Corporate Banner
Satellite Banner
Genomics
Scientific Community
 
Become a Member | Sign in
Home>News>This Article
  News
Return

CDI Expands MyCell Products Line

Published: Monday, July 15, 2013
Last Updated: Monday, July 15, 2013
Bookmark and Share
Offers access to human disease models and licensing key genetic engineering patents.

Cellular Dynamics International (CDI) has announced that it has expanded its MyCell® Products line, offering access to a number of human disease models and licensing key genetic engineering patents from Life Technologies and Sigma-Aldrich.

CDI’s MyCell Products include custom cell products manufactured using induced pluripotent stem cell (iPSC) technology to make stem cells or differentiated cells from any individual, including those with diseases of interest to pharmaceutical and academic researchers.

CDI’s MyCell Products now offer access to a number of disease models, including cardiomyopathies and arrhythmias, vision disorders, neurological disorders, and muscular dystrophies.

In addition, the company is actively working on expanding its disease model offering, currently working on additional disease models for neurodegenerative disorders and drug-induced liver injury (DILI).

Within the MyCell Products line, CDI maintains the iPSC line of each of the disease models, enabling customers to request manufacture of differentiated cells, such as cardiomyocytes, neurons, hepatocytes, and endothelial cells, for their discovery research.

In addition, CDI has licensed Life Technologies’ GeneArt® Precision TALs (TALENs) and Sigma’s CompoZr® ZFN technologies, which act like genomic scissors to cut DNA in a precise location.

These nuclease technologies facilitate efficient genomic editing by creating double-stranded breaks in DNA at user-specified locations, stimulating the cell’s natural repair process and enabling targeted gene insertions, deletions, or modifications.

CDI will use the TALENs and ZFN technologies to perform genetic engineering specified by the customer, for example to introduce or correct a specific mutation, thus creating human disease models and isogenic controls.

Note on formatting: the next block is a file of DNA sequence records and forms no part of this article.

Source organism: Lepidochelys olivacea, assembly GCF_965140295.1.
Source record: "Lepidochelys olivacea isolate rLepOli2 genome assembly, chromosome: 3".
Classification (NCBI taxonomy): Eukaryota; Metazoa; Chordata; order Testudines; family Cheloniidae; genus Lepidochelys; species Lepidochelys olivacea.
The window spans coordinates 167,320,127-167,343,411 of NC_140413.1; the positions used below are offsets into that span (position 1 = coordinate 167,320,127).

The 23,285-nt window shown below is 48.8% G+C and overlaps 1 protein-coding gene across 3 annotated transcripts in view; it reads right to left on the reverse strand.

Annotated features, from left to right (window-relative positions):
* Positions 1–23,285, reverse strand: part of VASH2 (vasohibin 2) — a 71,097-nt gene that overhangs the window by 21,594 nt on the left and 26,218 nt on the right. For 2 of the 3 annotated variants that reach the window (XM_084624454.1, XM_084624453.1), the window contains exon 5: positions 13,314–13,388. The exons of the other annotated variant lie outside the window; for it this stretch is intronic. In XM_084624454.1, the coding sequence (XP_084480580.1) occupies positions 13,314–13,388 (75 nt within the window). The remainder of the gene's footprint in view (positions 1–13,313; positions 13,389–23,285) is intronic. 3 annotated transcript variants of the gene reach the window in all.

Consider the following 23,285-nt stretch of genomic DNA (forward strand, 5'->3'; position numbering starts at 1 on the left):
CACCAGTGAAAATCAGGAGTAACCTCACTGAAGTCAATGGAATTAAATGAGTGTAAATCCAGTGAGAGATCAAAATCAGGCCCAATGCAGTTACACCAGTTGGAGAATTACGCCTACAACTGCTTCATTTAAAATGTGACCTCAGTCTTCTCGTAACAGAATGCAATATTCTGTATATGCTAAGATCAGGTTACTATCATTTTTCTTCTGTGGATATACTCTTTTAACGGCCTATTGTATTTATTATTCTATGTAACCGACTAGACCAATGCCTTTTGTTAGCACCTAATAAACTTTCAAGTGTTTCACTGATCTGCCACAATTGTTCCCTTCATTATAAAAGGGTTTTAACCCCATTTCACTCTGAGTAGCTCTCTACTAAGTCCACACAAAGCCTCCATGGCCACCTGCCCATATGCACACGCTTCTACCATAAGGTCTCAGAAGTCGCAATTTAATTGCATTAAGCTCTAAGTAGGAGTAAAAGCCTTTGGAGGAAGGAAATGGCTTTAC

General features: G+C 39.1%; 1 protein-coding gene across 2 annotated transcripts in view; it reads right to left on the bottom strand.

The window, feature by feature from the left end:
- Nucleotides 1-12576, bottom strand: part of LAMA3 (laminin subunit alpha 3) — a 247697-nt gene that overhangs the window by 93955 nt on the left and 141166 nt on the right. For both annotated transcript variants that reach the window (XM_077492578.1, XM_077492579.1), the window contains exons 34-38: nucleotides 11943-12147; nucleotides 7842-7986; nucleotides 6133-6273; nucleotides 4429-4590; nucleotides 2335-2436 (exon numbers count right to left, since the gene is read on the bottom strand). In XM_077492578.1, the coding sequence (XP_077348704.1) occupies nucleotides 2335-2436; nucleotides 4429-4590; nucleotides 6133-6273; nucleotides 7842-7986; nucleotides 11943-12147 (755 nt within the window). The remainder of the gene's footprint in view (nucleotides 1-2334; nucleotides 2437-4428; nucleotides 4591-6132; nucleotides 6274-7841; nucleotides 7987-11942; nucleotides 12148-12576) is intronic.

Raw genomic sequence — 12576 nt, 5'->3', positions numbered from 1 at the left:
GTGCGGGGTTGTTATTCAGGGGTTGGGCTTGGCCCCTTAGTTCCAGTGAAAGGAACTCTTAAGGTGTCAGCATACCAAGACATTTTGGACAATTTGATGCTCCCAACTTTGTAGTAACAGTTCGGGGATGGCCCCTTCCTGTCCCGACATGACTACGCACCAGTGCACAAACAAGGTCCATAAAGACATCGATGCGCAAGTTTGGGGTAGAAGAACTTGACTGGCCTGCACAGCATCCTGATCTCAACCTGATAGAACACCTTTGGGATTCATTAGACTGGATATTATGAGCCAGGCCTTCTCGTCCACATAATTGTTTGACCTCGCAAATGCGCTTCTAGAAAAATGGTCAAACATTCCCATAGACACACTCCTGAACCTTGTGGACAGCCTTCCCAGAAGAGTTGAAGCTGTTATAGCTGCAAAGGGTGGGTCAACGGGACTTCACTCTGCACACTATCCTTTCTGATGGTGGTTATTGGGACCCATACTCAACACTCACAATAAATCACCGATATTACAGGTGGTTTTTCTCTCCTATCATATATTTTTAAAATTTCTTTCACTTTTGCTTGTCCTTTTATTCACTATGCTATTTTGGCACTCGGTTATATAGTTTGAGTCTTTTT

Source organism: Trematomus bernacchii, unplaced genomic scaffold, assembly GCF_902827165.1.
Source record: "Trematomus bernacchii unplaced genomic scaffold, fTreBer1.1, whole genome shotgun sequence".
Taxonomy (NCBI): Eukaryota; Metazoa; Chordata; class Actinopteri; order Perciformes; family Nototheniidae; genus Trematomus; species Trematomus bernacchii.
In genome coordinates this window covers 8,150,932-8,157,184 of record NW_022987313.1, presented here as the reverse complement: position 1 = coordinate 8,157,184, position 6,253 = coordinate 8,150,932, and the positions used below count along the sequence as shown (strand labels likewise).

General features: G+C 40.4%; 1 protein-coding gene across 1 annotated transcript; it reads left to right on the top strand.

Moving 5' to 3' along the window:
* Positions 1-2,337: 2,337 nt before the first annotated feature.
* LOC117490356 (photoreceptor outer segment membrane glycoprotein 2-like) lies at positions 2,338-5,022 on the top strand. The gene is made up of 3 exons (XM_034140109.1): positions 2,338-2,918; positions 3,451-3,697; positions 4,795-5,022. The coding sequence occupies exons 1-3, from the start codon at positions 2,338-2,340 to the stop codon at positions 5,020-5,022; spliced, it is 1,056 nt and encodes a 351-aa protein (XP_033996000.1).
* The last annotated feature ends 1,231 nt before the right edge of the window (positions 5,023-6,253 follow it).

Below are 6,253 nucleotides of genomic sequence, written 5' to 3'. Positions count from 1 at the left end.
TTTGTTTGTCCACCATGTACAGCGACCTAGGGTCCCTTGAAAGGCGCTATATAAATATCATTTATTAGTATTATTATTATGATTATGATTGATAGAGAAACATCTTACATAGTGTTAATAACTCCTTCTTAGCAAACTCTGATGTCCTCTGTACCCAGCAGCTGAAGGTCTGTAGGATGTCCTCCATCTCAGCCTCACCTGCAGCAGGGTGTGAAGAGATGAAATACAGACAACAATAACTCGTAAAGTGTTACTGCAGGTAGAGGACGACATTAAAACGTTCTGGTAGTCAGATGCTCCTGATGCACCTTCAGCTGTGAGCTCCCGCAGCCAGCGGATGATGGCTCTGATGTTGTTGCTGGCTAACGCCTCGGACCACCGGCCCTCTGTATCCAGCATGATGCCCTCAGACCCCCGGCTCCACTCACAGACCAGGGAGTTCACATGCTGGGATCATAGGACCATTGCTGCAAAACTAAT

“This expansion of the MyCell Products line is the next step in our growing disease-in-a-dish portfolio and allows our customers more ready access to diseases of interest from our growing catalog of iPSCs,” said Chris Parker, CDI chief commercial officer.

Parker continued, “Through the MyCell Products line, researchers can now access human disease models either through creation of iPSC-derived cells directly from a patient, or through inducing a disease state via use of these TALENs or ZFN technologies.”

Bob Palay, CDI chief executive officer, said, “CDI’s commercial goal has been to provide access to human cells that reproduce human biology, and we see both of these developments as steps toward achieving that goal. We’re pleased to license these nuclease technologies from Life Technologies and Sigma-Aldrich, and the combination of these nuclease technologies with CDI’s iPSC-derived cells creates a new, powerful tool to better understand and target human disease.”


Further Information
Access to this exclusive content is for Technology Networks Premium members only.

Join Technology Networks Premium for free access to:

  • Exclusive articles
  • Presentations from international conferences
  • Over 2,500+ scientific posters on ePosters